The troubling collapse of bee populations worldwide gets more worrisome with every spring. According to BBC News, “Scientists have long suspected that insects are in dramatic decline, but new evidence confirms this. Research at more than 60 protected areas in Germany suggests flying insects have declined by more than 75 percent over almost 30 years.”
Matilde Boelhouwer, a graduate of the Netherlands' Artez Institute of the Arts, decided to do something about it. According to Boelhouwer’s site, designers are “obliged to think about new possibilities and opportunities and show new perspectives instead of only making more beautiful products.”
That obligation drove her to use her design skills in a positive, impactful way. Boelhouwer learned that jeopardized insects often faced a lack of food accompanied by exhaustion. She realized that if she could produce some type of artificial flower that would attract not only bees, but also the other important pollinators of the insect world (hoverflies, butterflies, and moths), these flowers could become a source of nourishment and respite for the insects.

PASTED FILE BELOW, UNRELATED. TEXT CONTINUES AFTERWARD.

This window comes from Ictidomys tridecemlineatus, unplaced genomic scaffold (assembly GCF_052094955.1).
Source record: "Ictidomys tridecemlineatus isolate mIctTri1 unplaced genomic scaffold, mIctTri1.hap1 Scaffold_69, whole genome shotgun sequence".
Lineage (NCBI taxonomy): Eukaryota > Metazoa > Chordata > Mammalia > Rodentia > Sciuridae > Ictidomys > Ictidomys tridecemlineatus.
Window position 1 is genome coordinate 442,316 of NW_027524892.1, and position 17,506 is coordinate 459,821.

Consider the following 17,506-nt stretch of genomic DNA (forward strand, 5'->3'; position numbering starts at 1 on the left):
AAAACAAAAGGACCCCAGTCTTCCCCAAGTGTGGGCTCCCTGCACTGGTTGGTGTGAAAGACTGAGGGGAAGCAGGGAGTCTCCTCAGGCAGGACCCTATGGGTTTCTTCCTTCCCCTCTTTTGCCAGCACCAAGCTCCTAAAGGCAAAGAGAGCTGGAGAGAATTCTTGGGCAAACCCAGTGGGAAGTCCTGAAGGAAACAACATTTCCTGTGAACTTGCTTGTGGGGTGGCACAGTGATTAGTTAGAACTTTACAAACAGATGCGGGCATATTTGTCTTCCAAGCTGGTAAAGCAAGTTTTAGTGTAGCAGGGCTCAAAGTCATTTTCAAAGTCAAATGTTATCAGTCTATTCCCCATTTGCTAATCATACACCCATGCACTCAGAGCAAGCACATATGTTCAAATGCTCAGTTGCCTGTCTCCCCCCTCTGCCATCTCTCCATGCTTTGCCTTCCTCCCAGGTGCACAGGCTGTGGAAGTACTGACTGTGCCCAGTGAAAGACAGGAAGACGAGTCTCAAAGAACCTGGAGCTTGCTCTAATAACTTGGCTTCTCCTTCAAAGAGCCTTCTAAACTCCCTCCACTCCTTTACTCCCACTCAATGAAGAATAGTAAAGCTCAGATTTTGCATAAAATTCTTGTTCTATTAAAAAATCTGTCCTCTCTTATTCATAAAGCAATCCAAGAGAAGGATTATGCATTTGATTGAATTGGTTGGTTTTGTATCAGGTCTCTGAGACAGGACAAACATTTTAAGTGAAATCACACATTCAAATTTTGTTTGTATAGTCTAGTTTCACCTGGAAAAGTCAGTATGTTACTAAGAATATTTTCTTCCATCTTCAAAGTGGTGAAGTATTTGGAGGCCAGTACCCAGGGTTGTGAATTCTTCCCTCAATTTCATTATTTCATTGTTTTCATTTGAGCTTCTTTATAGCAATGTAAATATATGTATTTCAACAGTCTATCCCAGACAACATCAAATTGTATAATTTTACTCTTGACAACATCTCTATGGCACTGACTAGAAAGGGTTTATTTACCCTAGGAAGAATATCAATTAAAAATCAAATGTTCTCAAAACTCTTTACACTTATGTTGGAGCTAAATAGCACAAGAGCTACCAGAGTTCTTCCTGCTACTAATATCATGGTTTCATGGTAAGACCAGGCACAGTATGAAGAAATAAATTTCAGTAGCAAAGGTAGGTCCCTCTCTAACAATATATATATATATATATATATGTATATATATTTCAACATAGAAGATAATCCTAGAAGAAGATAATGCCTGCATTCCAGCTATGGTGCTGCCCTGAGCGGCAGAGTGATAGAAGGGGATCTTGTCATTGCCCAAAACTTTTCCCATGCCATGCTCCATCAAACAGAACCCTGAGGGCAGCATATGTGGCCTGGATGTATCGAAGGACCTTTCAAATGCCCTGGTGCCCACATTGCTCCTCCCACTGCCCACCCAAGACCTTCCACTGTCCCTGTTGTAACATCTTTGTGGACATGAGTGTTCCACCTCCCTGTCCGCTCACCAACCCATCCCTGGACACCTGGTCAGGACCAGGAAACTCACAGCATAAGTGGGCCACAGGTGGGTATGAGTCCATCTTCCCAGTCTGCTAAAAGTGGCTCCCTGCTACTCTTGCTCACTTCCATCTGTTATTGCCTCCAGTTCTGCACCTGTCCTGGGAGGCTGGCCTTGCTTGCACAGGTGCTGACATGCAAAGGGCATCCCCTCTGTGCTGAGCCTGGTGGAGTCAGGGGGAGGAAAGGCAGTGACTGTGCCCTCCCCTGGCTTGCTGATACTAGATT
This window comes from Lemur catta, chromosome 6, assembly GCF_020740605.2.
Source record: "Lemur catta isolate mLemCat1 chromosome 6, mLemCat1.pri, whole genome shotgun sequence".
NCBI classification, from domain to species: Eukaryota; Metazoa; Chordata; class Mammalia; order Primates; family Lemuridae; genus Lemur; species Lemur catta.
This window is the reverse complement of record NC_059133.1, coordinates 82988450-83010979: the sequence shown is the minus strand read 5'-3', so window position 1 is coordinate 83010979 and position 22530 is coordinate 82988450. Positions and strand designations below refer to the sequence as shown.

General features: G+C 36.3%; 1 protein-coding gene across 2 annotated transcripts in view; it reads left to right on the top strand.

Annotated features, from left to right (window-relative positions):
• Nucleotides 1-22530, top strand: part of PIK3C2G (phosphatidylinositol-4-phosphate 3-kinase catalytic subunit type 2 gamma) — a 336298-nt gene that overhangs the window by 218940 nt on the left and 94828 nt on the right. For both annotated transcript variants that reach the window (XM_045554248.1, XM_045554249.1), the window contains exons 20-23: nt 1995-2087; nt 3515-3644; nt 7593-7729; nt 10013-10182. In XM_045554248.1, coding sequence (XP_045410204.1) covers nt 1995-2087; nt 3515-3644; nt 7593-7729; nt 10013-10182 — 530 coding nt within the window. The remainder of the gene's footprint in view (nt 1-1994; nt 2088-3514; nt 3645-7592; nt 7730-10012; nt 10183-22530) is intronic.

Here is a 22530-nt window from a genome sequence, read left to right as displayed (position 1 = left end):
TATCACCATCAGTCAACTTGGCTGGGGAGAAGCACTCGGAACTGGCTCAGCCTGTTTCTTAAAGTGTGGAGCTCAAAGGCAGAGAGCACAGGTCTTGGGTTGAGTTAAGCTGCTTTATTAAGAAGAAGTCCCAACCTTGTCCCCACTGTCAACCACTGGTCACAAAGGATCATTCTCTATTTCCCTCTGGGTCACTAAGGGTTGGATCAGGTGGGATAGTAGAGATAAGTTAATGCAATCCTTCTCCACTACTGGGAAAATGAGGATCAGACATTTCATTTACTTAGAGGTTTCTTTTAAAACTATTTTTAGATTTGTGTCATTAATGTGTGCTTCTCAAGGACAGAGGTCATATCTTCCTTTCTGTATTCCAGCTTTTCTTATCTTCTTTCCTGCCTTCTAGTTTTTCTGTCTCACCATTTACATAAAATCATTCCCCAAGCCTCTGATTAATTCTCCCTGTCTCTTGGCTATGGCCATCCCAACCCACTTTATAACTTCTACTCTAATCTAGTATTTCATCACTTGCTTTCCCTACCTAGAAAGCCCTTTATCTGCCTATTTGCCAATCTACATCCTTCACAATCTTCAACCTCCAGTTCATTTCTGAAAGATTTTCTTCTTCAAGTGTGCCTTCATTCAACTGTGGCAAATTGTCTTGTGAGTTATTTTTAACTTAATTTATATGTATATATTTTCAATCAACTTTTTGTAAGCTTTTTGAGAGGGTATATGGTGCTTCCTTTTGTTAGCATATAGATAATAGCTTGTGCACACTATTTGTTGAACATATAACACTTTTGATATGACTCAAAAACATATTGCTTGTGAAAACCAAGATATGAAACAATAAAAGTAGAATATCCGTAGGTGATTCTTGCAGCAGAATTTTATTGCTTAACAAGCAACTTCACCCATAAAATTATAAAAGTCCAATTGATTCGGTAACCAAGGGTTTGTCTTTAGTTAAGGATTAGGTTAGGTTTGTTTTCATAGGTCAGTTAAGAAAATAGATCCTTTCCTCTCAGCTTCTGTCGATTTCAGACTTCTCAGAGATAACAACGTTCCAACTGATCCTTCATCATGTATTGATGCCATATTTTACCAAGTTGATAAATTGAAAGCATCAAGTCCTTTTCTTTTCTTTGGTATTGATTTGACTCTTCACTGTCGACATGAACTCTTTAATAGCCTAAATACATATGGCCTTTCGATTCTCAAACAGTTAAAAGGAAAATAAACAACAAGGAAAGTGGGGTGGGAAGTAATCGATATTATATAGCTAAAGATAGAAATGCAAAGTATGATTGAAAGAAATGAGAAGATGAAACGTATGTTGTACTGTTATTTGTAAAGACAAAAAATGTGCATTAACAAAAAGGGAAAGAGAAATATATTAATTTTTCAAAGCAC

Boelhouwer tapped her artistic talents and worked with entomologists to determine which design elements and other attractants would entice insects to feed at these auxiliary stations. This collaboration of art and science, according to an article in Fast Company, resulted in the production of artificial flowers that can be used repeatedly in urban areas.
Boelhouwer continues her mission from her studio, where she hopes to make people understand the importance of nature while also raising awareness of new ideas and solutions. Her recent creations include insect terraria and sweets made from insects.